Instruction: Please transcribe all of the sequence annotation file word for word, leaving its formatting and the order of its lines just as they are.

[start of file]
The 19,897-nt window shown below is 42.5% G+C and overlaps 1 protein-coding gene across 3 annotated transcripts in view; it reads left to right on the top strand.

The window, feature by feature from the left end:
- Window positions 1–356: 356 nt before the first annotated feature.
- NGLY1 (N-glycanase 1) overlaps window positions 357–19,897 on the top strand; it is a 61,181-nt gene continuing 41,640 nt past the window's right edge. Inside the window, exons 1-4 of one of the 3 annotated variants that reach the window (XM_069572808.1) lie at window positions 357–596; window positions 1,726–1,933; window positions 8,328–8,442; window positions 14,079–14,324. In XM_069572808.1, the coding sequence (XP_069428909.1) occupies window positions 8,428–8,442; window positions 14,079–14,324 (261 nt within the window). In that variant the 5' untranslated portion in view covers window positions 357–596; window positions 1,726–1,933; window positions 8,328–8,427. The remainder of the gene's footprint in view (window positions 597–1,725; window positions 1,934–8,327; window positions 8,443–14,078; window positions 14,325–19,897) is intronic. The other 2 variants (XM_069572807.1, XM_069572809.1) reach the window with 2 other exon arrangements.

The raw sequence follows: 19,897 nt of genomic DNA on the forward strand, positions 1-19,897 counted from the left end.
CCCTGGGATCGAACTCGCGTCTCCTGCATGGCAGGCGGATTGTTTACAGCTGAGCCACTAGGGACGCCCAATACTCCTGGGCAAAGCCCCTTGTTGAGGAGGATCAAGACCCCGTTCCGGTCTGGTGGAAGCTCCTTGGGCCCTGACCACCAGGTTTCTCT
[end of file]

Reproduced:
The 19,897-nt window shown below is 42.5% G+C and overlaps 1 protein-coding gene across 3 annotated transcripts in view; it reads left to right on the top strand.

The window, feature by feature from the left end:
- Window positions 1–356: 356 nt before the first annotated feature.
- NGLY1 (N-glycanase 1) overlaps window positions 357–19,897 on the top strand; it is a 61,181-nt gene continuing 41,640 nt past the window's right edge. Inside the window, exons 1-4 of one of the 3 annotated variants that reach the window (XM_069572808.1) lie at window positions 357–596; window positions 1,726–1,933; window positions 8,328–8,442; window positions 14,079–14,324. In XM_069572808.1, the coding sequence (XP_069428909.1) occupies window positions 8,428–8,442; window positions 14,079–14,324 (261 nt within the window). In that variant the 5' untranslated portion in view covers window positions 357–596; window positions 1,726–1,933; window positions 8,328–8,427. The remainder of the gene's footprint in view (window positions 597–1,725; window positions 1,934–8,327; window positions 8,443–14,078; window positions 14,325–19,897) is intronic. The other 2 variants (XM_069572807.1, XM_069572809.1) reach the window with 2 other exon arrangements.

The raw sequence follows: 19,897 nt of genomic DNA on the forward strand, positions 1-19,897 counted from the left end.
CCCTGGGATCGAACTCGCGTCTCCTGCATGGCAGGCGGATTGTTTACAGCTGAGCCACTAGGGACGCCCAATACTCCTGGGCAAAGCCCCTTGTTGAGGAGGATCAAGACCCCGTTCCGGTCTGGTGGAAGCTCCTTGGGCCCTGACCACCAGGTTTCTCT